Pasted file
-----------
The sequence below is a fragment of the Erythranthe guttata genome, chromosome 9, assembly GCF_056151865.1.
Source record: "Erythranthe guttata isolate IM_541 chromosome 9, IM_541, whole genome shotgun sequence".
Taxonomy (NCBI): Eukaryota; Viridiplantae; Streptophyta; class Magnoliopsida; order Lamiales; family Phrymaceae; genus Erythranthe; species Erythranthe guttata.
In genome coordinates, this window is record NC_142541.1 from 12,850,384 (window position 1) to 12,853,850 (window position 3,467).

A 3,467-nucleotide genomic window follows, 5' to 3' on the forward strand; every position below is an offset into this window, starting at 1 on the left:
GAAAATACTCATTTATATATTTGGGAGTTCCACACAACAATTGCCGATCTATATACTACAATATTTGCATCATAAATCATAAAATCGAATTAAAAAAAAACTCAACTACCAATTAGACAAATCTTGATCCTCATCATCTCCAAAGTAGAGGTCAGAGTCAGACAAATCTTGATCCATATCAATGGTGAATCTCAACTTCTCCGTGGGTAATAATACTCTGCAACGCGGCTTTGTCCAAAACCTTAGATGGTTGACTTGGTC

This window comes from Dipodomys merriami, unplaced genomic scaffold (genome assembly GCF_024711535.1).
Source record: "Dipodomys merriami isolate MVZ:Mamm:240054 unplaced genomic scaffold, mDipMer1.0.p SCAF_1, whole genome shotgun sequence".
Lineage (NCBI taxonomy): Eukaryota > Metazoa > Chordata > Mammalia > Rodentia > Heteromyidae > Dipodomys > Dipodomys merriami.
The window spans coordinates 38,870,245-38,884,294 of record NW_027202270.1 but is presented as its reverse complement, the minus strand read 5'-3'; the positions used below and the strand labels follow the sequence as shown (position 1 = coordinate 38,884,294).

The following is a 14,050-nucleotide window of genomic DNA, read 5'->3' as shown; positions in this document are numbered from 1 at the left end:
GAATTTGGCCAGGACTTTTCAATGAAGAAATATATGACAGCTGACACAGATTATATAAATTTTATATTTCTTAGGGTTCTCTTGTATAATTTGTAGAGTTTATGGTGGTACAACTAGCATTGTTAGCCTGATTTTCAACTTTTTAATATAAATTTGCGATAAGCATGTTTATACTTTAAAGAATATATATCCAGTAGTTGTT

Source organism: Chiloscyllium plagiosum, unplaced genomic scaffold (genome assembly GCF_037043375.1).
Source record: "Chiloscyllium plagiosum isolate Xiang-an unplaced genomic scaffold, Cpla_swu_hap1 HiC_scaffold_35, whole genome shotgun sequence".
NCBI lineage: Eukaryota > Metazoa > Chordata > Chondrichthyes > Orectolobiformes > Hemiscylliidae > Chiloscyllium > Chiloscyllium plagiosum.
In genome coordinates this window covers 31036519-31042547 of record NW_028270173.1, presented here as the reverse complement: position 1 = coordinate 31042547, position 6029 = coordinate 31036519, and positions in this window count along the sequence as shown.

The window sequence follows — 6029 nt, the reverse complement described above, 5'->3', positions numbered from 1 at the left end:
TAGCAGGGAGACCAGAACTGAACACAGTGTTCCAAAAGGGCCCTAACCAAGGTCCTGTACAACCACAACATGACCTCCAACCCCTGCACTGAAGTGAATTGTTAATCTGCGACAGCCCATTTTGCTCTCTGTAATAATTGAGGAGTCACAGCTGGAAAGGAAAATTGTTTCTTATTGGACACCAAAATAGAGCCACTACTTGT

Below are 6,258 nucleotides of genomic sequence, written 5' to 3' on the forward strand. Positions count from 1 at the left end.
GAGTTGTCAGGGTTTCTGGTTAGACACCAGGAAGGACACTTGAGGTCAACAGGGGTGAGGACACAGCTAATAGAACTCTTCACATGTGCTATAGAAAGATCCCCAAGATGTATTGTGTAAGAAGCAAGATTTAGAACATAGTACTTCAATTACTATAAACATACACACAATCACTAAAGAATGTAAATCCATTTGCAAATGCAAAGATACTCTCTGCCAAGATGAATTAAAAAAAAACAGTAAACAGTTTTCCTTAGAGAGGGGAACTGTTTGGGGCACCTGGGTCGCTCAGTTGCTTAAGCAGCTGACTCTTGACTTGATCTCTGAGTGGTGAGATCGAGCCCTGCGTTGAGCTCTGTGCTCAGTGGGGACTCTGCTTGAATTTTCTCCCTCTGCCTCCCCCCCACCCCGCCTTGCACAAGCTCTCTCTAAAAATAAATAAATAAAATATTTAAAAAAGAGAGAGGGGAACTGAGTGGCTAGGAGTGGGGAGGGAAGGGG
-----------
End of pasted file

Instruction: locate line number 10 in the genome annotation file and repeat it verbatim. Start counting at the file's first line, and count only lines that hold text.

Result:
The window spans coordinates 38,870,245-38,884,294 of record NW_027202270.1 but is presented as its reverse complement, the minus strand read 5'-3'; the positions used below and the strand labels follow the sequence as shown (position 1 = coordinate 38,884,294).